It worked out just fine. After the confession and pardon, an usher went from car to car with an offering basket (some things never change) while a couple of the children, properly masked, took up the offering from the lawn sitters. The pastor consecrated the elements from a makeshift altar beside his makeshift pulpit. “The body of Christ, given for you,” he proclaimed, and everyone, in unison, said Amen and ate their wafers. The same process unfolded as we drank our tiny cups of grape juice: frankly, it didn’t taste like Welch’s, but you can’t have everything; the important thing is, it was the blood of Christ, shed for us. There was a prayer after the meal, we sang the closing hymn, received the dismissal with blessing, and it was over - but not for me. Because as we rolled into the last chorus of the hymn, it struck me that for the first time in seven months, I was actually singing a hymn, with others. The only “other” I could really hear was Doug, harmonizing along with the tenor line; but still, I was singing a hymn. My voice was badly out of shape after months of disuse, but at last, I was singing a hymn. The organ accompaniment was being piped out from inside the sanctuary, but at least I was singing a hymn; or, to put it more correctly, we were singing a hymn together. It felt like a stream in the desert to me. I was so overcome with gratitude that I choked up before we got to the end, and had to take a deep breath so I could join in the benediction.
Within seconds of the last Amen, people began pouring out of their cars for “the meeting after the meeting.” Masked and mostly gloved, they greeted one another with joy. Some gave each other the Coronavirus “flash hug” and some did the “Namaste, six feet away” thing, but it didn’t seem to matter. They were just happy to see their brothers and sisters in Christ, and they greeted me with as much warmth as curiosity, which I appreciated. They shared their news du jour with each other until they were too cold to stand it anymore, and shouted out “See you next Sunday!” as they reluctantly got back into their cars.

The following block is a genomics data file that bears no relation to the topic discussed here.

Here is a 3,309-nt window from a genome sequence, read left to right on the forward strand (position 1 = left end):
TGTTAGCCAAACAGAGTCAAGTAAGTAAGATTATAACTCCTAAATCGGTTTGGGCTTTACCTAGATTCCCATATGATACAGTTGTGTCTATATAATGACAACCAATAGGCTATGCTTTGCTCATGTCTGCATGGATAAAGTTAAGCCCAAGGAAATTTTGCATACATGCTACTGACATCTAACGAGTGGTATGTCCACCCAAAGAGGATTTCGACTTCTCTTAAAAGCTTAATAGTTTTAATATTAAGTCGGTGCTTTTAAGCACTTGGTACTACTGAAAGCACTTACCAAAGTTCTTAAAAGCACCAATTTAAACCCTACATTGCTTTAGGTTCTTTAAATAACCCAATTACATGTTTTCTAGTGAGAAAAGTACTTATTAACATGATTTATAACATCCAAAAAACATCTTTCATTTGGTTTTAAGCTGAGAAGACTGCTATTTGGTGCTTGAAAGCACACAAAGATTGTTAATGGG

You just can’t kill the church, I thought to myself.
At the beginning of the pandemic, there were plenty of media prophets predicting that this would be the end for the Church. In some ways, it may have been the end of church as we knew it - that remains to be seen - and there were certainly some aspects of church that needed to come to an end; but when Jesus said, “And the gates of hell shall not prevail against it”...that was a promise. The Church has not come to an end, nor will it, until God calls time on what we call history, and brings in a new heaven and a new earth. Until then, God keeps doing a new thing, whether we perceive it or not. It’s been tempting to me sometimes to remember the former things, dwelling on what we can’t do anymore, at least not right now; meanwhile, God is busy springing forth new things we couldn’t have imagined back in early March. While we’re wondering what on earth will happen next, God is already making a way in the wilderness, working new marvels, and asking us to sing a new song. It’s time for us to clear our throats and start singing.
“This is a Day of New Beginnings” UMH #383, stanzas 1 and 4
This is a day of new beginnings,
time to remember and move on,
time to believe what love is bringing,
laying to rest the pain that's gone.
Christ is alive and goes before us
to show and share what love can do.
this is a day of new beginnings;
our God is making all things new.
New every morning are your mercies, O God of Light: grant us grace to perceive the new things you are doing, and the courage to embrace them with joy. Open our mouths in a new song of praise! In the name of Christ we pray. Amen.
Pastor Susan Pate Greenwood